Most businesses have strong skills in their area of technical expertise – in this case production.

However, they sometimes lack skill, experience and ‘outside the square thinking’ in the wider area of business development, governance, accountability and business management.

When trying to attract additional finance to expand the business and go through an orderly business development process – this lack of business acumen and business management skill is often exposed as an area of significant need. This is particularly the case when seeking an external investor – or even significant funds from your bank!

Both banks and investors are increasingly discerning – though both have varied risk appetites and often different perspectives on how to grow and expand the business.

So, what action can we take?

A good place to start is to create an Advisory Board.

By using an Advisory Board, a rotating group of ‘Specialist Advisers’ – with a range of expertise (business management, financials, technical areas, strategy, marketing, etc) – can be accessed over time, often at reasonable cost. Also, they can come and go as required – according to needs at the time.

An Advisory Board usually involves routine, structured meetings of the management team and these Specialist Advisers.

At the Advisory Board meetings, specific agenda items will generally be included for each of the major functions or divisions of the business. This will ensure that all areas are regularly reviewed in a structured and organised manner – and are given regular and adequate focus.

Here are the top 3 considerations around creating an Advisory Board:

1. A Clear Brief.
In other words, what do you want to achieve? What direction do you want to take? What areas of skill are required to support you in the change and business development process?

The old saying ‘Clarity Leads to Power’ is the most critical one to implement first. It’s important to have a sense of general direction – even if the specifics are unclear. After all, that’s potentially what the Advisory Board is all about – working through with you to gain greater clarity over time.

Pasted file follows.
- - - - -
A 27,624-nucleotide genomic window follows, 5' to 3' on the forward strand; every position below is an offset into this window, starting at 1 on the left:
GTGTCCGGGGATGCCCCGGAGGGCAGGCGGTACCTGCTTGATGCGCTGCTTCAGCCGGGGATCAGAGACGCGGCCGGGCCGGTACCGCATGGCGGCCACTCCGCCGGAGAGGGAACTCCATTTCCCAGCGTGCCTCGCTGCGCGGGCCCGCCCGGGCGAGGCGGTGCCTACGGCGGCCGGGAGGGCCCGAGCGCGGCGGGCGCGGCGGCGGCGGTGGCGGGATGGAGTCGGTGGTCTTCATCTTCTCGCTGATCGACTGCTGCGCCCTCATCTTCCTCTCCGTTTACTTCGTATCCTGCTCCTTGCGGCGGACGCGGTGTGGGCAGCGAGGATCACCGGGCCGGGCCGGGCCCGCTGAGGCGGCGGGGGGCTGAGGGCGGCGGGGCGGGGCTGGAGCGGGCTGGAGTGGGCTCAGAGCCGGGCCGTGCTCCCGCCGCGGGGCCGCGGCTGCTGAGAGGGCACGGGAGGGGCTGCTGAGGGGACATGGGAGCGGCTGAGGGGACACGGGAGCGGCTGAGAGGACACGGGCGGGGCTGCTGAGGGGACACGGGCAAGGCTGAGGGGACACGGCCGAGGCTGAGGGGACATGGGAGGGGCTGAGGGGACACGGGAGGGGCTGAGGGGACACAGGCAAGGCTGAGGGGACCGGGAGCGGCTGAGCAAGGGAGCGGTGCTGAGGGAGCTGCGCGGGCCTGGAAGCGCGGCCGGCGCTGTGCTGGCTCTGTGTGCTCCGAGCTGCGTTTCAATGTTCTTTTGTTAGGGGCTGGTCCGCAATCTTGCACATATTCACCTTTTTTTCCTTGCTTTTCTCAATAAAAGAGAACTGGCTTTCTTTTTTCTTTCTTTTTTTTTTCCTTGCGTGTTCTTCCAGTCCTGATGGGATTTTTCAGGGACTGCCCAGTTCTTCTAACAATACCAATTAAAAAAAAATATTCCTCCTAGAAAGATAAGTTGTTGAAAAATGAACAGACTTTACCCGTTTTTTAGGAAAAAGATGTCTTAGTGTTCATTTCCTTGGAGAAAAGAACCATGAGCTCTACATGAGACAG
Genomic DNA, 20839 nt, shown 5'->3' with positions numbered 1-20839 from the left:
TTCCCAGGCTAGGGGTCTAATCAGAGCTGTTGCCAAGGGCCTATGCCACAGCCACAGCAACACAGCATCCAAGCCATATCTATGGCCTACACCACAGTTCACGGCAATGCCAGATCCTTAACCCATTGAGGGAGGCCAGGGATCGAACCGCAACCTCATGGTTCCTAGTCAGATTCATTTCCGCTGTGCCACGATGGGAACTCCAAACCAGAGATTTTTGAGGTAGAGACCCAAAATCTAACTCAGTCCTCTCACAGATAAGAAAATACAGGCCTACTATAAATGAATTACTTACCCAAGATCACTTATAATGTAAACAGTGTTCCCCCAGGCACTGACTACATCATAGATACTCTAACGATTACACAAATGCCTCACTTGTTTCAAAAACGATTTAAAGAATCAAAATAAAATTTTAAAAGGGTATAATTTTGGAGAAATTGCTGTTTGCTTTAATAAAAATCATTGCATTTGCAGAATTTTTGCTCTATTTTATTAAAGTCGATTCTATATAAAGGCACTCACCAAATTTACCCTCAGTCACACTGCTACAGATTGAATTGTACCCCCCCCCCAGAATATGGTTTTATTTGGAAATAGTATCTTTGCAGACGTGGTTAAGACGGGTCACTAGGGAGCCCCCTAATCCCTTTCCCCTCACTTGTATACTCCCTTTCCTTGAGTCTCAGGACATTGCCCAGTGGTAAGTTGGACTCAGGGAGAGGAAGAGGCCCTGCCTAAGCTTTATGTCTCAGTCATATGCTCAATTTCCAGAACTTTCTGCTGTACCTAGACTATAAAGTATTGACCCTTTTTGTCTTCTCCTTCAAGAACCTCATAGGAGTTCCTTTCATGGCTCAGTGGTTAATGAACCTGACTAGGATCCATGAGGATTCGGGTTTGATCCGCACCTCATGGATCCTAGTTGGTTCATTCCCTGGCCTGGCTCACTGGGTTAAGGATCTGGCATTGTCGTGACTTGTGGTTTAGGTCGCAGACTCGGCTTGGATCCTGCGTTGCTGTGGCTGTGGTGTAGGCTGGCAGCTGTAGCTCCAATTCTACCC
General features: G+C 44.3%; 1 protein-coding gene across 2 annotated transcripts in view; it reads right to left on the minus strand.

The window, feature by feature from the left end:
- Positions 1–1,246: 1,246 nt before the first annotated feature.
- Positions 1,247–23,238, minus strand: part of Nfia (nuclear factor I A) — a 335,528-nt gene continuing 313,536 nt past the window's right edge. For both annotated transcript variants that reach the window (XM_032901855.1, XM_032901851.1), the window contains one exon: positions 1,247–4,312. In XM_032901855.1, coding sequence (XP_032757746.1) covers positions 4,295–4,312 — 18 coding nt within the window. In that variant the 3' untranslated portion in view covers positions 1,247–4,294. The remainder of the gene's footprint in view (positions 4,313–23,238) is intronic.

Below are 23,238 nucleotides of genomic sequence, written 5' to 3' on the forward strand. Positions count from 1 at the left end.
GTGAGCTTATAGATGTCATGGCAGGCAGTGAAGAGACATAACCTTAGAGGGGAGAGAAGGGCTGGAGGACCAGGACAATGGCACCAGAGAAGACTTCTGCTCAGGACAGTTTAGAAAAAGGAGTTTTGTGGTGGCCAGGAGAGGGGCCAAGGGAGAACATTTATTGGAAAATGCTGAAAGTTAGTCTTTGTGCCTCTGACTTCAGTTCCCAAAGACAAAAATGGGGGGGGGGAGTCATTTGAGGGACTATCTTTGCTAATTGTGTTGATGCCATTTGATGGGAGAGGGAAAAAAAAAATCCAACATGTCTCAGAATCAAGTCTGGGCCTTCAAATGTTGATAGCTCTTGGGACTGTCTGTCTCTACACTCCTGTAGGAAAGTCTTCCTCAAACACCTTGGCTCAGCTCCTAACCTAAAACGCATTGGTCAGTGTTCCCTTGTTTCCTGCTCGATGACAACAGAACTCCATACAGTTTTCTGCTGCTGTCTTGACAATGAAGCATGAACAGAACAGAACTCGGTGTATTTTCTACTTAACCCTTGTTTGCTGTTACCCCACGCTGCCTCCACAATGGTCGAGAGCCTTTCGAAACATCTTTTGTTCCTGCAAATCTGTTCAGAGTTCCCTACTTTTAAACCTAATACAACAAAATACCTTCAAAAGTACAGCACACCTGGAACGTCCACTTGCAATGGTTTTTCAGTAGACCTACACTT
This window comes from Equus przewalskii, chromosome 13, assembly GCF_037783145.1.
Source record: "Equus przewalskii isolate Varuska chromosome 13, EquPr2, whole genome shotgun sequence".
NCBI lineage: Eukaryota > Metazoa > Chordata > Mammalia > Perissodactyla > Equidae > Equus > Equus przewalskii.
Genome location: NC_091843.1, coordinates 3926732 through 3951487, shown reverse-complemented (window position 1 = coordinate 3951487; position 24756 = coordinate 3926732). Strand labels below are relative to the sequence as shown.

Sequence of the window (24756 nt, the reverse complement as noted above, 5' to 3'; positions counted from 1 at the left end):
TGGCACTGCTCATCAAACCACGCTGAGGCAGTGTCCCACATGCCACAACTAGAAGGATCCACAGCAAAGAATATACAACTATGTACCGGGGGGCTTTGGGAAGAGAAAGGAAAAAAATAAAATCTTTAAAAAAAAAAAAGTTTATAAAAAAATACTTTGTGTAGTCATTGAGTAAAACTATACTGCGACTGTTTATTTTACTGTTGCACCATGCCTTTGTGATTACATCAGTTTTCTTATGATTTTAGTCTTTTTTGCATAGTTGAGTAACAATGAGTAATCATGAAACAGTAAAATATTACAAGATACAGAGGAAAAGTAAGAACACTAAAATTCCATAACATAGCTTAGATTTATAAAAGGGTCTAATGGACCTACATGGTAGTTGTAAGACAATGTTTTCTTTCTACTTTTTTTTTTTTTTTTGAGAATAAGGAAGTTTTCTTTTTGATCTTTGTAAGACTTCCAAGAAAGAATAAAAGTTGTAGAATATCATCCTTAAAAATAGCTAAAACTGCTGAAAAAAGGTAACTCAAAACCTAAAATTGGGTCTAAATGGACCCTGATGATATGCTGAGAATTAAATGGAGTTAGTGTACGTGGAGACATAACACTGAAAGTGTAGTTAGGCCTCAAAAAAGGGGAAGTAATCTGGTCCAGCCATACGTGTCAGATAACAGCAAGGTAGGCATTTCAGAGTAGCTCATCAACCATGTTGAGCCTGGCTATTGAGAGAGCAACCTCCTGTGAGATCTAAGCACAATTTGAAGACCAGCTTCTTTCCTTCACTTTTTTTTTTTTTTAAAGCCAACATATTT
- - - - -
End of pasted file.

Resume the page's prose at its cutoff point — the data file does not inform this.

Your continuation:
This means it’s critical to take time to commit your ideas to paper – to create the necessary briefing documents – to give everyone involved a sense of common purpose. This is the first level of clarity.

2. A skilled Chairperson – and a CEO – both prepared to support each other in the change process.
Strong alignment between both parties will be critical – although robust discussion and potential disagreement – are part and parcel of this change process.

Specialist Advisory Board Members – even a small number – with varied skills aligned to your general direction of change must also be briefed. It’s important to recognise the capacity to rotate board members as required. Ensuring strong financial acumen amongst the least one board member is a key golden rule.

3. Discipline and time.
The change process will always take time – likely more than expected. As the change process can be frustrating, time-consuming and require considerable thinking and open discussion, all parties must ‘sign-up’ for this process. Discipline will be needed around strategy, reporting, financials, research, document development, customer review, etc. Having the right people in place at board and management level to support the discipline and time required is crucial.

What about the money?

While there will definitely be cost involved, sometimes philanthropically minded business people, who have a desire to give back to others in the industry, are prepared to contribute to the change process for varied fees – particularly if they see real benefit accruing from their involvement.

On the other hand, there may be critical advisers who will need to be paid the going rate – potentially for the considerable time, expertise and effort required.

Likewise, the management team of the business must also understand the time required by them to contribute to the thinking, work and action to support this change process.

As you’re thinking about the change process, here are some thought starters:

Want to know more?

If you would like to know more about Advisory Boards the Agri-Business CEO Mentoring Program focuses on exploring these and other “outside-the-square” and progressive business management concepts.

The Program is designed to help you understand how to make a difference to the important things in your agribusiness – the things that are really holding your business back and the how to capitalise on the opportunities out there waiting for you.

Connect with industry specialists, in a group of like-minded, progressive business owners, and start making changes in your business. Create an investor ready / saleable, and self-managing agribusiness – that meets your and your family’s needs.

 

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